Think about what touches us every day?Certainly technology in many forms and soon artificial intelligence. We are touched by our consumption of media, the intense partisan divide fueled by tribalism, and the fear and frustration that sometimes makes us want to escape, and be able to look at all of this from 30K feet, so that we can see it's absurdity.

But of course moments later we’re dropped right back into it. So imagine if all of these powerful and metastasizing forces came together in a recipe that multiplies all of them.

What you’d have is Matt Richtel’s prescient new novel Dead on Arrival.

My conversation with Matt Richtel:

Thursday, August 24, 2017

Attica 1971: What Lessons Have We Learned?

Certainly with respect to history, it too often seems like everything old is new again. Think about it: Racial conflict, mass incarceration, over aggressive policing, and the police getting off scot free. This is not yesterday’s news. This is the story of an event that took place on September 9, 1971. The uprising at Attica Prison.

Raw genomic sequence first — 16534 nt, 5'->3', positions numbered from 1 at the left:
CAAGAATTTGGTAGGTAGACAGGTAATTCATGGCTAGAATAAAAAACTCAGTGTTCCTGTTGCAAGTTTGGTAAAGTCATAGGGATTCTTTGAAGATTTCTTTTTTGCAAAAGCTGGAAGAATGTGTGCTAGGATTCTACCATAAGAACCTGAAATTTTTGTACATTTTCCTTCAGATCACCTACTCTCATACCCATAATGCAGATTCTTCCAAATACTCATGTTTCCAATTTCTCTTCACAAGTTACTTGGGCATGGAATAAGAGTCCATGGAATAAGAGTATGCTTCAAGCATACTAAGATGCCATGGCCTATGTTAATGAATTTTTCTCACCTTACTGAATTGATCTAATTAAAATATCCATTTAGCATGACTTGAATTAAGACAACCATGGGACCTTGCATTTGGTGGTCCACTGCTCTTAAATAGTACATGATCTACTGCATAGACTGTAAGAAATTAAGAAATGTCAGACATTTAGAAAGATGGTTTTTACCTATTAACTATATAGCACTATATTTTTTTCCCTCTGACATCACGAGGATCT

In many ways the events of that week set the unfortunate predicate for so much that would happen after. It’s an event from which we’ve learned all the wrong lessons, often, until now, with many of the wrong facts.

Now, Pulitzer Prize winning historian Heather Ann Thompson puts it all in historical context in Blood in the Water: The Attica Prison Uprising of 1971 and Its Legacy

My conversation with Heather Ann Thompson:

Wednesday, August 23, 2017

Natasha - A New Film from Director David Bizmozgis

Everyday Russia is in the news. After being off of our collective radar for so long, suddenly it's a national obsession. Sure, a lot of it is political, but beyond that it makes us aware of another country, another place and and a people whose life and culture just might impact us all.

Today, a new movie appears on the scene, NATASHA, from director David Bizmozgis . It’s a little like taking a walk through a Jewish/Russian neighborhood and listening very carefully. When you get to the end of the neighborhood, you feel you know and understand a lot more about the immigrant experience overall and the Russian immigrant experience, particularly through the eyes of young people.  We’re going to look at NATASHA today with it’s two lead Alex Ozerov and Sasha K Gordon.